We must stand up to this bully
For 200 years the Royal Navy kept sea lanes open.We guaranteed trade could pass safely through straits like those at the opening of the Persian Gulf.
We stationed ships not just for ourselves but to see international trade flourish.We succeeded beyond our wildest dreams.
Today’s commercial shipping carries goods around the world at prices lower than any time in history.We have enabled a global economy. But today it is under threat.
The seizing of a British ship by the Iranian Revolutionary Guard Corps is a reminder that rules are always tested by those who think they can break them.
Like bullies everywhere, they are encouraged by weakness and sense it in the West today.
Footage of Iranian commandos storming the seized vessel
They are testing us and we must not be found wanting.
Our resolve, and that of our allies, must be strong against a group that has spread death to Syria and Israel, corrupted and undermined efforts for peace in Iraq and Yemen, and is trying to export violent Islamic revolution around the region.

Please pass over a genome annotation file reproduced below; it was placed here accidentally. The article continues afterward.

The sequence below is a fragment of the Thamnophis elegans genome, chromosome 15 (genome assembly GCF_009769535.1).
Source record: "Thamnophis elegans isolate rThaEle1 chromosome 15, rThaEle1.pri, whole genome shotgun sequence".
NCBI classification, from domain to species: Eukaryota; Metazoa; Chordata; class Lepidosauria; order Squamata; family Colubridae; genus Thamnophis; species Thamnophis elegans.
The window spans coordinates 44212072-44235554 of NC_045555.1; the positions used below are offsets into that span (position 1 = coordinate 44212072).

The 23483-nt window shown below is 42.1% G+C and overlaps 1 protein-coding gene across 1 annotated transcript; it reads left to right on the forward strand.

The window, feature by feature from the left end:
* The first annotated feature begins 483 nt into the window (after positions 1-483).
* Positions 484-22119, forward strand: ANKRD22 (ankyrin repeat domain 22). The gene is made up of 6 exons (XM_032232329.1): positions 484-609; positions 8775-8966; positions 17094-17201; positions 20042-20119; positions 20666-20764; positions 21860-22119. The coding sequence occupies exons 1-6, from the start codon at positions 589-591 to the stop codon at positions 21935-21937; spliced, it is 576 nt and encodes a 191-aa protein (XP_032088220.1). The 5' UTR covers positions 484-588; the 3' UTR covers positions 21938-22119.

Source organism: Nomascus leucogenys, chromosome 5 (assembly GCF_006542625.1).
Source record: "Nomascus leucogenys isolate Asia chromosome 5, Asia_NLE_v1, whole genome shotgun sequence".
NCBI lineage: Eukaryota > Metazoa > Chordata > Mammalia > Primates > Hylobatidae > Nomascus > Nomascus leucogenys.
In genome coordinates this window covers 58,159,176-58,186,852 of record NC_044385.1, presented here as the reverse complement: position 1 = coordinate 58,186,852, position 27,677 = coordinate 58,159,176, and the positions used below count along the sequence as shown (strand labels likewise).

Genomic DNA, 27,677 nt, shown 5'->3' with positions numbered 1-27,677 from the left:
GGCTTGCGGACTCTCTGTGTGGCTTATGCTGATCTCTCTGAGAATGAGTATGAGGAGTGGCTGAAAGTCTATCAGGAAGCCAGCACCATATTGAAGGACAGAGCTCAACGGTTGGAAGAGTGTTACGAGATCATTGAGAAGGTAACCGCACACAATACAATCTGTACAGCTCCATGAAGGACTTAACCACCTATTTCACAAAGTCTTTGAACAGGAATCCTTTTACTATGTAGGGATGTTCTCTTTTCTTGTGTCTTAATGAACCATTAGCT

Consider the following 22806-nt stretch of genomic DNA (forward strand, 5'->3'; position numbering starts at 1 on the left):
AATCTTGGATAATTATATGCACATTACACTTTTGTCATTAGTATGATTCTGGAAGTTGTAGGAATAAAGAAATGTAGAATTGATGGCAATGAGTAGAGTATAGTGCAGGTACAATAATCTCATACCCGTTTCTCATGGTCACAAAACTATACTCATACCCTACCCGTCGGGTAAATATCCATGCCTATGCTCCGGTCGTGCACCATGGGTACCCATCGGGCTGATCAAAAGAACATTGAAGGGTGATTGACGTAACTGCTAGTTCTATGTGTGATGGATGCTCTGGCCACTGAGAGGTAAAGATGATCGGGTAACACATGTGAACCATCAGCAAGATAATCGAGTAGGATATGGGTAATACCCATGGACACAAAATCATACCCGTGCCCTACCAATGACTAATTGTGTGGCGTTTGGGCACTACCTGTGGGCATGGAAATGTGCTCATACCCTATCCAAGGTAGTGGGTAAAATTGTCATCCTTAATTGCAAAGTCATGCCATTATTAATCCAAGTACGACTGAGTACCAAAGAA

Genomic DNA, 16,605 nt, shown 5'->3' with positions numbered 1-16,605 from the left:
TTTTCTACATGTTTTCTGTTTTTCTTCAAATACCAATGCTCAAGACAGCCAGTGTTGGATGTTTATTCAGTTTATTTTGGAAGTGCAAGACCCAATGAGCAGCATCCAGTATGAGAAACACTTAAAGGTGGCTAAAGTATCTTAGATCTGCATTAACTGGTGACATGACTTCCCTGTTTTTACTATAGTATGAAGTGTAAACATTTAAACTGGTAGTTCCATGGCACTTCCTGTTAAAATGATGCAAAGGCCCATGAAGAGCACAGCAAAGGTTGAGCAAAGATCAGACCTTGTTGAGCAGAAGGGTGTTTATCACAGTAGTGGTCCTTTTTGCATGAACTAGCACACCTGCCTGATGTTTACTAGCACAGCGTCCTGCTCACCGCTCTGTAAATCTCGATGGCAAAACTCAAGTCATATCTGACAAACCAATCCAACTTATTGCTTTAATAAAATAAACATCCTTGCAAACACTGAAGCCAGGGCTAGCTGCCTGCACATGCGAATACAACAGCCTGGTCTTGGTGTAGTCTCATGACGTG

That means working together.We need to stand with our allies and not give our enemies any reason to doubt our commitment to each other and the international rules we built together.
Of course that means the United States, but much more than that, today it means India and China.
More of the energy shipped through the Straits of Hormuz heads east than west as those growing economies depend on foreign reserves so they too should play their part in defending the supply routes.
If we don’t have the rule of law we will be reduced to the rule of force and, as we have learned over centuries, that would see us all lose.
Today, more than ever, we need to make sure politics isn’t just a history lesson for slow learners.
Tom Tugendhat MP is Foreign Affairs Committee Chairman